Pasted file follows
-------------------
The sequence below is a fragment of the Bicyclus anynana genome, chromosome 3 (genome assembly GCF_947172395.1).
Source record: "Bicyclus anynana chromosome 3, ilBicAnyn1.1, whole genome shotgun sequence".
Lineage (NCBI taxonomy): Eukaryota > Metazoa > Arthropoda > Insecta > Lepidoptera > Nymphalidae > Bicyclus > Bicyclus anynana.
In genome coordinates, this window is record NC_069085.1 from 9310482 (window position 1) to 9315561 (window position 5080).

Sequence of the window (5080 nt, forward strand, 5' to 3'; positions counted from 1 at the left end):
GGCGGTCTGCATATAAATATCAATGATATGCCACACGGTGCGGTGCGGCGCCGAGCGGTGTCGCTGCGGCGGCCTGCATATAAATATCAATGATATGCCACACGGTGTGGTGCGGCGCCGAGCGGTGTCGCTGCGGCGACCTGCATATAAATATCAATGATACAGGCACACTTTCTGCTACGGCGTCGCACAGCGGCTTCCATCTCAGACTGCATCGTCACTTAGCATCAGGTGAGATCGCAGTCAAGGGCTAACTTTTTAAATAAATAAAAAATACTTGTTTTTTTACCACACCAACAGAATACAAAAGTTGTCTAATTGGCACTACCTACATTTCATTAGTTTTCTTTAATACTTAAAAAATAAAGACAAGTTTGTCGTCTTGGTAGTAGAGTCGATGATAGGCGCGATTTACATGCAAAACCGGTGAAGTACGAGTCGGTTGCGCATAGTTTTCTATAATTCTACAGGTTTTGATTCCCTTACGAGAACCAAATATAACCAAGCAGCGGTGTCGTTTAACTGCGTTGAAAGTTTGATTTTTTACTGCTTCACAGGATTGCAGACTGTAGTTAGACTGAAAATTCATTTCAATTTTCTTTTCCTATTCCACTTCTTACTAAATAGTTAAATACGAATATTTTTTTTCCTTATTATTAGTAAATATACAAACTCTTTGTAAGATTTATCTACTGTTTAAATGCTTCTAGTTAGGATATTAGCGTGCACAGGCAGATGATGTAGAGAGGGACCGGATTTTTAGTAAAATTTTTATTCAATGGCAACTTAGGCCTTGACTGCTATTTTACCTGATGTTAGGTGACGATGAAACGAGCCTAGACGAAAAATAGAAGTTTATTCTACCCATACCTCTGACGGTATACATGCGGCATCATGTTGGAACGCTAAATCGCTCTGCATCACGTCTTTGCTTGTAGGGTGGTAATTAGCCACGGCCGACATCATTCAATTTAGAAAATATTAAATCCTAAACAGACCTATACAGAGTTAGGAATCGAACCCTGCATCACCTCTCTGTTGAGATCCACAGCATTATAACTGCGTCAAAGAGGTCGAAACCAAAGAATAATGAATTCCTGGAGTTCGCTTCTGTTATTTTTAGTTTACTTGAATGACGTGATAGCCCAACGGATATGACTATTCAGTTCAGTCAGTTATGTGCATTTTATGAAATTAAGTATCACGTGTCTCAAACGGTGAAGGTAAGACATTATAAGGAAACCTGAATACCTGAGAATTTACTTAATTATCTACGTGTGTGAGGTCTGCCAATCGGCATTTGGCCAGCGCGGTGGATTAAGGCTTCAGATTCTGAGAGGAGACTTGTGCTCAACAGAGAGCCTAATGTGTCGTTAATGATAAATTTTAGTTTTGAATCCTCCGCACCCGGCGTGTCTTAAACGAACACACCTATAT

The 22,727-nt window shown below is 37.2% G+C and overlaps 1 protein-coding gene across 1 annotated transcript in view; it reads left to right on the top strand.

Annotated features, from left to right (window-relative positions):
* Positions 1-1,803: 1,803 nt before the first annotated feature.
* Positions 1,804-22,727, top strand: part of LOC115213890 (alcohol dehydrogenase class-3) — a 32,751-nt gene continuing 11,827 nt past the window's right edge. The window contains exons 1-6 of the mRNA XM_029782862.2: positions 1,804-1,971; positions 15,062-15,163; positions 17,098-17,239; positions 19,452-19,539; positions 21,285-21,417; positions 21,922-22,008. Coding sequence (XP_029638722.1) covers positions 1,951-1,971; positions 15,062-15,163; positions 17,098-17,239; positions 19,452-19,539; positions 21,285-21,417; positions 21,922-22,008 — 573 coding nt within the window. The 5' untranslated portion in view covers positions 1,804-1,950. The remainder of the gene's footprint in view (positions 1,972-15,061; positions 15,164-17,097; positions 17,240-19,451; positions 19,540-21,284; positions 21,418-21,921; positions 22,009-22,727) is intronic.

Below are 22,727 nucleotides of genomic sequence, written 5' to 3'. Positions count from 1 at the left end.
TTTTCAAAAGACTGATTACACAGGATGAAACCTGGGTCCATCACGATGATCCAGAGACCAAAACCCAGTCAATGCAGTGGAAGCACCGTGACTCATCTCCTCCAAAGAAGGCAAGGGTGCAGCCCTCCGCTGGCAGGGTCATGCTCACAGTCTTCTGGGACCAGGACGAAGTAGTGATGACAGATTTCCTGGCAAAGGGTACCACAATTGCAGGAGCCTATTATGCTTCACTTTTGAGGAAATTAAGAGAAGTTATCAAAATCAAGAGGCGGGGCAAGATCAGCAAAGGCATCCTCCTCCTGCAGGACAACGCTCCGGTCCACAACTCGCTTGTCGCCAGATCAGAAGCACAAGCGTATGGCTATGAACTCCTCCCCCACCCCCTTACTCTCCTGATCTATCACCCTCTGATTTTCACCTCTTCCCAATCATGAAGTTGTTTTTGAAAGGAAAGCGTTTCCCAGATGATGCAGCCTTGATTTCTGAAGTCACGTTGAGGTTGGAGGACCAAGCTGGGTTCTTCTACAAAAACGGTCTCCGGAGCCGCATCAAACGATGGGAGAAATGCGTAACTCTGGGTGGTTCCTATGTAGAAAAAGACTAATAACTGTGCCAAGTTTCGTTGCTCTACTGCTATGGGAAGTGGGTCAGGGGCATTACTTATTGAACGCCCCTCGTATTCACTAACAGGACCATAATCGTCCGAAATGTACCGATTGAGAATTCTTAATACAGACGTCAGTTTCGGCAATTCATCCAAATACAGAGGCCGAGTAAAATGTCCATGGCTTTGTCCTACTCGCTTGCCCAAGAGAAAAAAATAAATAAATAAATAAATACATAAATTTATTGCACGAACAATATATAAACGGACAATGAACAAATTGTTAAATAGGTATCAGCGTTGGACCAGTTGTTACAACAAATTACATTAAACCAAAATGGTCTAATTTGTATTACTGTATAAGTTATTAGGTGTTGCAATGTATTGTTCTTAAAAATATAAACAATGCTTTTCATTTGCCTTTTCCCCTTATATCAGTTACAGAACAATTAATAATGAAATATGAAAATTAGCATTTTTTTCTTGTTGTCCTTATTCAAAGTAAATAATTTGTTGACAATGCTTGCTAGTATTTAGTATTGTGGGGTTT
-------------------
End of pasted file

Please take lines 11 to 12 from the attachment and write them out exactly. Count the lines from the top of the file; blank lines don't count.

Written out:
Below are 22,727 nucleotides of genomic sequence, written 5' to 3'. Positions count from 1 at the left end.
TTTTCAAAAGACTGATTACACAGGATGAAACCTGGGTCCATCACGATGATCCAGAGACCAAAACCCAGTCAATGCAGTGGAAGCACCGTGACTCATCTCCTCCAAAGAAGGCAAGGGTGCAGCCCTCCGCTGGCAGGGTCATGCTCACAGTCTTCTGGGACCAGGACGAAGTAGTGATGACAGATTTCCTGGCAAAGGGTACCACAATTGCAGGAGCCTATTATGCTTCACTTTTGAGGAAATTAAGAGAAGTTATCAAAATCAAGAGGCGGGGCAAGATCAGCAAAGGCATCCTCCTCCTGCAGGACAACGCTCCGGTCCACAACTCGCTTGTCGCCAGATCAGAAGCACAAGCGTATGGCTATGAACTCCTCCCCCACCCCCTTACTCTCCTGATCTATCACCCTCTGATTTTCACCTCTTCCCAATCATGAAGTTGTTTTTGAAAGGAAAGCGTTTCCCAGATGATGCAGCCTTGATTTCTGAAGTCACGTTGAGGTTGGAGGACCAAGCTGGGTTCTTCTACAAAAACGGTCTCCGGAGCCGCATCAAACGATGGGAGAAATGCGTAACTCTGGGTGGTTCCTATGTAGAAAAAGACTAATAACTGTGCCAAGTTTCGTTGCTCTACTGCTATGGGAAGTGGGTCAGGGGCATTACTTATTGAACGCCCCTCGTATTCACTAACAGGACCATAATCGTCCGAAATGTACCGATTGAGAATTCTTAATACAGACGTCAGTTTCGGCAATTCATCCAAATACAGAGGCCGAGTAAAATGTCCATGGCTTTGTCCTACTCGCTTGCCCAAGAGAAAAAAATAAATAAATAAATAAATACATAAATTTATTGCACGAACAATATATAAACGGACAATGAACAAATTGTTAAATAGGTATCAGCGTTGGACCAGTTGTTACAACAAATTACATTAAACCAAAATGGTCTAATTTGTATTACTGTATAAGTTATTAGGTGTTGCAATGTATTGTTCTTAAAAATATAAACAATGCTTTTCATTTGCCTTTTCCCCTTATATCAGTTACAGAACAATTAATAATGAAATATGAAAATTAGCATTTTTTTCTTGTTGTCCTTATTCAAAGTAAATAATTTGTTGACAATGCTTGCTAGTATTTAGTATTGTGGGGTTT